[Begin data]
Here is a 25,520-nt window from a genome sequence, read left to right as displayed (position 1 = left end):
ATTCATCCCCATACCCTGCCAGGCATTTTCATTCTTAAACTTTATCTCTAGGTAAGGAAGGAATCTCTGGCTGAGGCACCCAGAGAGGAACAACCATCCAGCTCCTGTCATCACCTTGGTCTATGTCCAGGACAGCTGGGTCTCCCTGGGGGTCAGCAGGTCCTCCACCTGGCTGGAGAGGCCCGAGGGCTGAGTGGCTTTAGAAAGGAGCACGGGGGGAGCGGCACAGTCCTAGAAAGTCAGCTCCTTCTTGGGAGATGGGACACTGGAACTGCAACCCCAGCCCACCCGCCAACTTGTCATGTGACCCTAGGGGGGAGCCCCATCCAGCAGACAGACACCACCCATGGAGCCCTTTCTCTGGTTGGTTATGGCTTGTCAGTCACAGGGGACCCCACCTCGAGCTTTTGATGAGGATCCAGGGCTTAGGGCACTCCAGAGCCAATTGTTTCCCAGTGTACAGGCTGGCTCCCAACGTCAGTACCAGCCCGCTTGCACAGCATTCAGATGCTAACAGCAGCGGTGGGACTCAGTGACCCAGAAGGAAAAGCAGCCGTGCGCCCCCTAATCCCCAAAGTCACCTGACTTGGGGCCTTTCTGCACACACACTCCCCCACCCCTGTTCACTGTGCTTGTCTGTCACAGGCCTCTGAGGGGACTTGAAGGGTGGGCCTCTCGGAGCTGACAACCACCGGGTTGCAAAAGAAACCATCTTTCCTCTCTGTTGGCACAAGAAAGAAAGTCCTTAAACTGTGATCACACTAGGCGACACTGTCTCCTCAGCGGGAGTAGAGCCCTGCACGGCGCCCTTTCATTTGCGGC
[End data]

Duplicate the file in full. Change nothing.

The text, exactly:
Here is a 25,520-nt window from a genome sequence, read left to right as displayed (position 1 = left end):
ATTCATCCCCATACCCTGCCAGGCATTTTCATTCTTAAACTTTATCTCTAGGTAAGGAAGGAATCTCTGGCTGAGGCACCCAGAGAGGAACAACCATCCAGCTCCTGTCATCACCTTGGTCTATGTCCAGGACAGCTGGGTCTCCCTGGGGGTCAGCAGGTCCTCCACCTGGCTGGAGAGGCCCGAGGGCTGAGTGGCTTTAGAAAGGAGCACGGGGGGAGCGGCACAGTCCTAGAAAGTCAGCTCCTTCTTGGGAGATGGGACACTGGAACTGCAACCCCAGCCCACCCGCCAACTTGTCATGTGACCCTAGGGGGGAGCCCCATCCAGCAGACAGACACCACCCATGGAGCCCTTTCTCTGGTTGGTTATGGCTTGTCAGTCACAGGGGACCCCACCTCGAGCTTTTGATGAGGATCCAGGGCTTAGGGCACTCCAGAGCCAATTGTTTCCCAGTGTACAGGCTGGCTCCCAACGTCAGTACCAGCCCGCTTGCACAGCATTCAGATGCTAACAGCAGCGGTGGGACTCAGTGACCCAGAAGGAAAAGCAGCCGTGCGCCCCCTAATCCCCAAAGTCACCTGACTTGGGGCCTTTCTGCACACACACTCCCCCACCCCTGTTCACTGTGCTTGTCTGTCACAGGCCTCTGAGGGGACTTGAAGGGTGGGCCTCTCGGAGCTGACAACCACCGGGTTGCAAAAGAAACCATCTTTCCTCTCTGTTGGCACAAGAAAGAAAGTCCTTAAACTGTGATCACACTAGGCGACACTGTCTCCTCAGCGGGAGTAGAGCCCTGCACGGCGCCCTTTCATTTGCGGC